In other words, Manifesta arrived as a fresh injection into an increasingly institutionalized art scene. It acted against monopolies on representation, directing attention towards marginalized locales and populations. Sometimes this tactic worked, as in the lyrical Manifesta 9, sited in a former mine in Belgium. Sometimes it did not work, such as in the case of Manifesta 6, which sought to suture the political rifts in Cyprus, only to fall apart at its own seams.
If the announcement that Manifesta 10 would take place in the Hermitage – one of the world’s biggest museums – raised a few eyebrows, the following announcement that the esteemed and accomplished Kasper Koenig would serve as curator prompted more than one debate about what happened to the focus on the emerging or the marginalized. The political backlash and calls for boycotts opened a window, allowing Manifesta to make the stand it made in those August 30 statements, reinforcing its commitment to forging and fostering political discussions. After all, in certain environments (see above, Cyprus), the otherwise bland commitment to a “neutral space for discussion” can actually be quite political.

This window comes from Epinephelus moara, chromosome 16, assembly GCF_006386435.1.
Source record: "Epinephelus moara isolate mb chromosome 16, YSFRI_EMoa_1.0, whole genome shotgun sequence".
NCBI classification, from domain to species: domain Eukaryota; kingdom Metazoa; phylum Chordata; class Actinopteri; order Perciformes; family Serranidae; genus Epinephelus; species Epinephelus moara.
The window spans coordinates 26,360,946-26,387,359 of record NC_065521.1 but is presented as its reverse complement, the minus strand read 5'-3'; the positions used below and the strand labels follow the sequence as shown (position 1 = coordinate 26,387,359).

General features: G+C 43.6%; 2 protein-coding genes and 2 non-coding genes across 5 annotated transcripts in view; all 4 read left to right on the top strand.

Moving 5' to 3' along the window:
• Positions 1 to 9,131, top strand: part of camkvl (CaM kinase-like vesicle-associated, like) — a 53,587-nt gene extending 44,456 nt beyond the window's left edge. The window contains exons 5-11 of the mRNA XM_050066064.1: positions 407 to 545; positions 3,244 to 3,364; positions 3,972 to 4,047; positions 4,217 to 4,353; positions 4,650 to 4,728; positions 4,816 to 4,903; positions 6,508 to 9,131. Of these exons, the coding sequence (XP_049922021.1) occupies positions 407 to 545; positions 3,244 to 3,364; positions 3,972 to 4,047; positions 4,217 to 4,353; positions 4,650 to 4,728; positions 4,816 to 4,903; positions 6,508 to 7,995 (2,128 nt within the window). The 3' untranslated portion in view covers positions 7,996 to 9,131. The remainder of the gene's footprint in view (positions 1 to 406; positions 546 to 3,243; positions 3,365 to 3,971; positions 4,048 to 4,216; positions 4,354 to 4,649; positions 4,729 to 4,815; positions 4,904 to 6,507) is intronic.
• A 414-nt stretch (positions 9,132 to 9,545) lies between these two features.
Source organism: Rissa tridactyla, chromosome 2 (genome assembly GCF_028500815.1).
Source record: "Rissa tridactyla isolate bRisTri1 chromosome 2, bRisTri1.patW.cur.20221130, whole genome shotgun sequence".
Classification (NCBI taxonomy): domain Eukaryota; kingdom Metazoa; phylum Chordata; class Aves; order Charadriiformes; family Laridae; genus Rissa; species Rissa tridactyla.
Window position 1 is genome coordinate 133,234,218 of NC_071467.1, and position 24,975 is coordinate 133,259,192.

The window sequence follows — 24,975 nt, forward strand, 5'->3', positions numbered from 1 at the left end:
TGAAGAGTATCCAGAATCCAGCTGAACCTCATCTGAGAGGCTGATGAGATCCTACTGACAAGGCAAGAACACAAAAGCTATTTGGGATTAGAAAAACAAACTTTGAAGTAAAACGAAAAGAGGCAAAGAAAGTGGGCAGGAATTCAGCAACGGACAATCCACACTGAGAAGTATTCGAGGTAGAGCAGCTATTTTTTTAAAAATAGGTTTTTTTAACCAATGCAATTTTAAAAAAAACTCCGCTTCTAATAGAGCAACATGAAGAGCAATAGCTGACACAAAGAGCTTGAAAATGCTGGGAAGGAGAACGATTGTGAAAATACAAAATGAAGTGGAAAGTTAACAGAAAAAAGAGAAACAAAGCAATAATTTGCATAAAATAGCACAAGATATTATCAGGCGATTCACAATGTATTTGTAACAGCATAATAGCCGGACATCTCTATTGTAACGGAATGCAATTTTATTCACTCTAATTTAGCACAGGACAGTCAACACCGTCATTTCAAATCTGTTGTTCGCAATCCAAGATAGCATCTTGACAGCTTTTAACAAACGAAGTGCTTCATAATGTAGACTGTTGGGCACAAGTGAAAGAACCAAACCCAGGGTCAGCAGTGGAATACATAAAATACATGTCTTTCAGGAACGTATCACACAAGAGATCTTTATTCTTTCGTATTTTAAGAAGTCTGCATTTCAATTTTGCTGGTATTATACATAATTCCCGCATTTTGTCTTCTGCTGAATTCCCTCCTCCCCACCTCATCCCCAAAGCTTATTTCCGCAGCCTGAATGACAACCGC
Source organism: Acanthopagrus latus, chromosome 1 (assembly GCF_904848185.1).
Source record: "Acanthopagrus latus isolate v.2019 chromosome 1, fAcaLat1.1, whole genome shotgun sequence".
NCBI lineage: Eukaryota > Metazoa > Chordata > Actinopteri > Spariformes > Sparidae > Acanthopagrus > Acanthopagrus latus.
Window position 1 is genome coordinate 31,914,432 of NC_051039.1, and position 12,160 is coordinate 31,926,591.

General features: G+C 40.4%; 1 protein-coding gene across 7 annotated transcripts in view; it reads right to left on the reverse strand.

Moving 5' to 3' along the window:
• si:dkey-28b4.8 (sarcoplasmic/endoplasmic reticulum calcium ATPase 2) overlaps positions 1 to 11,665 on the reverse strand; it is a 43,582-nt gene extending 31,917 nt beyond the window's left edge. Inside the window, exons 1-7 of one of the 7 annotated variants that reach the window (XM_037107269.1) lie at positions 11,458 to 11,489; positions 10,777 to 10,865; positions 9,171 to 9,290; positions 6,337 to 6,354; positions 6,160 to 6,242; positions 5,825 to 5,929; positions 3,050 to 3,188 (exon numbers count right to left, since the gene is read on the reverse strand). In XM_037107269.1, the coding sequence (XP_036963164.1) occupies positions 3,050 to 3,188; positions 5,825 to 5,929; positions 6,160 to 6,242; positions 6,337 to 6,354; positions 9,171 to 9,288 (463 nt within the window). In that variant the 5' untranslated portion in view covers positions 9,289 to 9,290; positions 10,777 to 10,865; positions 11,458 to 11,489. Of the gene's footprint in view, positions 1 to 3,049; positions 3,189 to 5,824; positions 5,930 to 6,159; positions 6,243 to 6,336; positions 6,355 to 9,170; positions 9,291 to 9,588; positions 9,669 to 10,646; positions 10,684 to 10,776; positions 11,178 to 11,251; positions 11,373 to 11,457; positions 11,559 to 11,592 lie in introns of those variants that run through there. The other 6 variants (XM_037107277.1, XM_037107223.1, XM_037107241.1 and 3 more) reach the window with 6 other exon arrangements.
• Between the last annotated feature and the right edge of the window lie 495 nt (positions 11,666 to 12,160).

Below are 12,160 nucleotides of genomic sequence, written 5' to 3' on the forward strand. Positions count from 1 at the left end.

We of all people understand the complexities and unfortunate political maneuverings often required when working in Russia, a country where the commitment to the arts comes with a pricetag – well, rather, several price-tags, at every step of the process. We recognize that Manifesta is working on a very short timeline (it is slated to open June 28, 2014), would not want to jeopardize the work it has done so far in securing this prestigious venue and this prestigious curator. But at a certain point the question is, does Manifesta need prestige?
On Friday, September 5, 2013, Koenig and Manifesta director Hedwig Fijen traveled to St Petersburg to deliver a press conference at the Hermitage. Granted, we recognize that the aim of this event may have been to appease local authorities, but we were still somewhat disappointed in the outcome. The best report of the proceedings so far was written by Pavel Gerasimenko, which you can find here.